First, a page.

Editorials

Industry sponsored bias in cost effectiveness analyses

BMJ 2010; 341 doi: http://dx.doi.org/10.1136/bmj.c5350 (Published 13 October 2010) Cite this as: BMJ 2010;341:c5350
  1. Ava John-Baptiste, fellow1,
  2. Chaim Bell, clinician scientist2
  1. 1Women’s College Research Institute, Women’s College Hospital, Toronto, Canada, Toronto, ON, Canada
  2. 2St Michael’s Hospital, Toronto, ON, Canada M5B 1W8
  1. bellc{at}smh.ca

Evidence is growing that the involvement of industry in cost effectiveness analyses can affect the findings. A systematic review of published cost-utility analyses found that industry funded studies were more than twice as likely to report a cost-utility ratio below $20 000 (£12 700; $14 850) per quality adjusted life year (QALY) as studies sponsored by non-industry sources.1 The National Institute for Health and Clinical Excellence (NICE) in the United Kingdom found that cost effectiveness analyses submitted by manufacturers produced significantly lower ratios than those derived by assessors at academic centres.2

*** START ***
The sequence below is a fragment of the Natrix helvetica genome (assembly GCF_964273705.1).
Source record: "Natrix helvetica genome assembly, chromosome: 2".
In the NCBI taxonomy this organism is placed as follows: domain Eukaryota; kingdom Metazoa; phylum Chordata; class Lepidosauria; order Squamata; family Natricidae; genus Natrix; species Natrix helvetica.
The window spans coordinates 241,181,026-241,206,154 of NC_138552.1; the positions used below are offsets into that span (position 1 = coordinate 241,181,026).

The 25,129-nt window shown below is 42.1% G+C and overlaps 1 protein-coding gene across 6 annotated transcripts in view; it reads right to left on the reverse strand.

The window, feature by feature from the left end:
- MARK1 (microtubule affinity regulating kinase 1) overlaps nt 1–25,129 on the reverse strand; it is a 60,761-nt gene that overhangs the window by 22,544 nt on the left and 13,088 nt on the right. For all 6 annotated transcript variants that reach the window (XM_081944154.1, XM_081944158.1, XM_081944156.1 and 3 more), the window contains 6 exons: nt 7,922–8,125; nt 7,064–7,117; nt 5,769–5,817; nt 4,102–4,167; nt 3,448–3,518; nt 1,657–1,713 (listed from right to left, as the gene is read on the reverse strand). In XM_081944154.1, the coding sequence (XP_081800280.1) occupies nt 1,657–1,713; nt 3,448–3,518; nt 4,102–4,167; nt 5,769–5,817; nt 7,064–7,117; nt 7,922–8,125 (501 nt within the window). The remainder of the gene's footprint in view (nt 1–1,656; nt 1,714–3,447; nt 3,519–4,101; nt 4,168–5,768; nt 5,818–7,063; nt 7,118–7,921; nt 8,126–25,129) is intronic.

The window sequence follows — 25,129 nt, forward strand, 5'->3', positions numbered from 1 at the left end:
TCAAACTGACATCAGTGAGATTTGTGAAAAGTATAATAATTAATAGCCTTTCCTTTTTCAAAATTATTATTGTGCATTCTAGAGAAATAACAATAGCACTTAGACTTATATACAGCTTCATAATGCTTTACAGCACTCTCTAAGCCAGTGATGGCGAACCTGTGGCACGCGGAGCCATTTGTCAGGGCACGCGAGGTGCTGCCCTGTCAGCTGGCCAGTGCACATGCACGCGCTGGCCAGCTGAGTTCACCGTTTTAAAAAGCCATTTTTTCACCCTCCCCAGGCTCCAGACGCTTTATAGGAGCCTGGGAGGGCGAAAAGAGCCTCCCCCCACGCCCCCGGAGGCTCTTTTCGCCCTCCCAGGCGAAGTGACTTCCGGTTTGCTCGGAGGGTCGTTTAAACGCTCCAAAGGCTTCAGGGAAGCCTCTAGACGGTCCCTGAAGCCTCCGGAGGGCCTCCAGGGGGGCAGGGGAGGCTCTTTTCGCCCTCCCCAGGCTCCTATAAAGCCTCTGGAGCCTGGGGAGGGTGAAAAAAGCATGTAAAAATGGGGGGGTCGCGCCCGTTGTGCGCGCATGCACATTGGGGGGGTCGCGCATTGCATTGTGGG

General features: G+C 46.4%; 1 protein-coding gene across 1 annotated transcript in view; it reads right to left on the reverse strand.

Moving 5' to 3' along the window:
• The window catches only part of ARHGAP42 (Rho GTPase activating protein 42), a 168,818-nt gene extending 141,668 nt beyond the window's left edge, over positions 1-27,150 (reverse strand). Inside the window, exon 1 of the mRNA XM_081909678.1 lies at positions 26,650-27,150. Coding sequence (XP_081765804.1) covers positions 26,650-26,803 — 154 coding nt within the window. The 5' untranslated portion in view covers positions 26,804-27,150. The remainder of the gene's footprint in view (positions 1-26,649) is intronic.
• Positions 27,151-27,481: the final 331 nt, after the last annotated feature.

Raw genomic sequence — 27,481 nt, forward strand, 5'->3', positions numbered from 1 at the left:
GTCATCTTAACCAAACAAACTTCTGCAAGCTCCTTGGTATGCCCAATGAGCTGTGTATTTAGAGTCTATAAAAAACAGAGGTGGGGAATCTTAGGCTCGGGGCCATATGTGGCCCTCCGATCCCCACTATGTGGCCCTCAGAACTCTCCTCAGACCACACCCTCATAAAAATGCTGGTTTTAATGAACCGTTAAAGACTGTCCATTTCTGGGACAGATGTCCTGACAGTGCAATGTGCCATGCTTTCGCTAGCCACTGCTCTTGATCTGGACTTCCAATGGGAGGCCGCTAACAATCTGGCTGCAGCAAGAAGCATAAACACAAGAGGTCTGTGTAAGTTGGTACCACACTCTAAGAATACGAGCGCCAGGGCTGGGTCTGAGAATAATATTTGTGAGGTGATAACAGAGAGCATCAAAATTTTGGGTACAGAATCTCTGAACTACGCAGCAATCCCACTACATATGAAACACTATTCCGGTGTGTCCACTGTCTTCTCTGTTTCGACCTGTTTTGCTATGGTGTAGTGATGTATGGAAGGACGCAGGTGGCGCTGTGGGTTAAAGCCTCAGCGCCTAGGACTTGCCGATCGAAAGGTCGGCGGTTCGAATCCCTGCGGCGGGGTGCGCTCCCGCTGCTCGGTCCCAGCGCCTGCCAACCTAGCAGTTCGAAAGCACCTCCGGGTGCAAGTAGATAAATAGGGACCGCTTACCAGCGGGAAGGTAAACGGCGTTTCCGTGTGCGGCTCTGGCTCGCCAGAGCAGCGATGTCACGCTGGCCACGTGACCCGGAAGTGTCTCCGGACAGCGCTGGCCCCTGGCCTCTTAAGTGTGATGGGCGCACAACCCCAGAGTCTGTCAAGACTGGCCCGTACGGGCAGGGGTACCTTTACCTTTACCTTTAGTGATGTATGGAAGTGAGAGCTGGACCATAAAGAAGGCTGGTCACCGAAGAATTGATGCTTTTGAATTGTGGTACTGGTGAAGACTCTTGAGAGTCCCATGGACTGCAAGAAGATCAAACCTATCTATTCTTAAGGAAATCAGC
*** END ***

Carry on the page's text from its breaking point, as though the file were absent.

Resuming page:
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A study recently published in the International Journal of Technology Assessment in Health Care build on these findings.3 Garattini and colleagues assessed the relation between industry sponsorship and the findings of pharmacoeconomic analyses performed on single drug treatments from 2004 to 2009. About 95% of 138 analyses sponsored by industry had favourable results compared with only 50% of those without industry sponsorship. Favourable findings were more likely even if the author was affiliated with any consultancy. Despite a lack of clarity regarding some of the investigators’ methodological choices—for example, it was unclear …

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